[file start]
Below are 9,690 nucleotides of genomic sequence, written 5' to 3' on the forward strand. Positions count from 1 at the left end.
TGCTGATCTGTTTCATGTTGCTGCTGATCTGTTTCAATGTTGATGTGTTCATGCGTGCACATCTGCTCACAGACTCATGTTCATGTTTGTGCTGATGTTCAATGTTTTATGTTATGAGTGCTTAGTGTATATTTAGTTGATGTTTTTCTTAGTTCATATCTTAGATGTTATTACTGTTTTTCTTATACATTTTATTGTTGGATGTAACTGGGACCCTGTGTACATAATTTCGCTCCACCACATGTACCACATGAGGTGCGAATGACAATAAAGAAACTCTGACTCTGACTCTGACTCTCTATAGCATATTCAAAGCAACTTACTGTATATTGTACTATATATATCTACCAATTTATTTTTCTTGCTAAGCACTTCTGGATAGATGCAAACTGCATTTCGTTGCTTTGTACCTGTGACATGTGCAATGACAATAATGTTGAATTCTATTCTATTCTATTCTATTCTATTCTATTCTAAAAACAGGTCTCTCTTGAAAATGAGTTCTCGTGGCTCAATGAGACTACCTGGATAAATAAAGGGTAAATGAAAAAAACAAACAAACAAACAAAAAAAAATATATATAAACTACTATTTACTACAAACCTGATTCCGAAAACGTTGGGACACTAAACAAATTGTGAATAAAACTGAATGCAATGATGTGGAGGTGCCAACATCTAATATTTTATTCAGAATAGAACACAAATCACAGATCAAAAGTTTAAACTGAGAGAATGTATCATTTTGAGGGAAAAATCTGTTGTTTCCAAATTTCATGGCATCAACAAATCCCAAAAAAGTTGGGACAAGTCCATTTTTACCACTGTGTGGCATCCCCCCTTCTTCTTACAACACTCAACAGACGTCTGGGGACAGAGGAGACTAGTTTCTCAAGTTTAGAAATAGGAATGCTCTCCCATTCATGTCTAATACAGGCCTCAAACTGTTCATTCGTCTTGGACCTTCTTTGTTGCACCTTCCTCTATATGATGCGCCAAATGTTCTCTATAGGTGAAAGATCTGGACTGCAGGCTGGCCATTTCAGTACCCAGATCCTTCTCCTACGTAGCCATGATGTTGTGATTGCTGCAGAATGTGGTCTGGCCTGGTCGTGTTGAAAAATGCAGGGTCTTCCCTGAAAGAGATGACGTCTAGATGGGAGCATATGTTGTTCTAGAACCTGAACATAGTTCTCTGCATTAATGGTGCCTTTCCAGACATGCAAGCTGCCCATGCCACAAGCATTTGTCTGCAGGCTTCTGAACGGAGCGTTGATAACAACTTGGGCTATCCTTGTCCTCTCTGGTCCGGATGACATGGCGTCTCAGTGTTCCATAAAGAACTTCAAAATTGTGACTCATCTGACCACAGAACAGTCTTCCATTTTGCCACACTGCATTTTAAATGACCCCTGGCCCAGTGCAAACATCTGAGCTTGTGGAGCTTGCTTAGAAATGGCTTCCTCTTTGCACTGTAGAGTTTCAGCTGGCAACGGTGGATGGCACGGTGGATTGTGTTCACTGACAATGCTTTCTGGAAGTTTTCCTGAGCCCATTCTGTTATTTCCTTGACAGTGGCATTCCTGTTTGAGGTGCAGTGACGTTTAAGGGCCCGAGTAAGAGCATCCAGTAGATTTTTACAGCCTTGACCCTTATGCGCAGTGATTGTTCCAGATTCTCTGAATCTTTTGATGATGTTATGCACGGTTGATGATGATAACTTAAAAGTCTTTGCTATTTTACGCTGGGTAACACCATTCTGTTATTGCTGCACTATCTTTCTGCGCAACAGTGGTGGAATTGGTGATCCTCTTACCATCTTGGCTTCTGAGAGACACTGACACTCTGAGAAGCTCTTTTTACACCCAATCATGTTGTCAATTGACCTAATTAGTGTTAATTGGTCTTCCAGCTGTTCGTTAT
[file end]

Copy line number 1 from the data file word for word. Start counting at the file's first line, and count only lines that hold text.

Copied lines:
Below are 9,690 nucleotides of genomic sequence, written 5' to 3' on the forward strand. Positions count from 1 at the left end.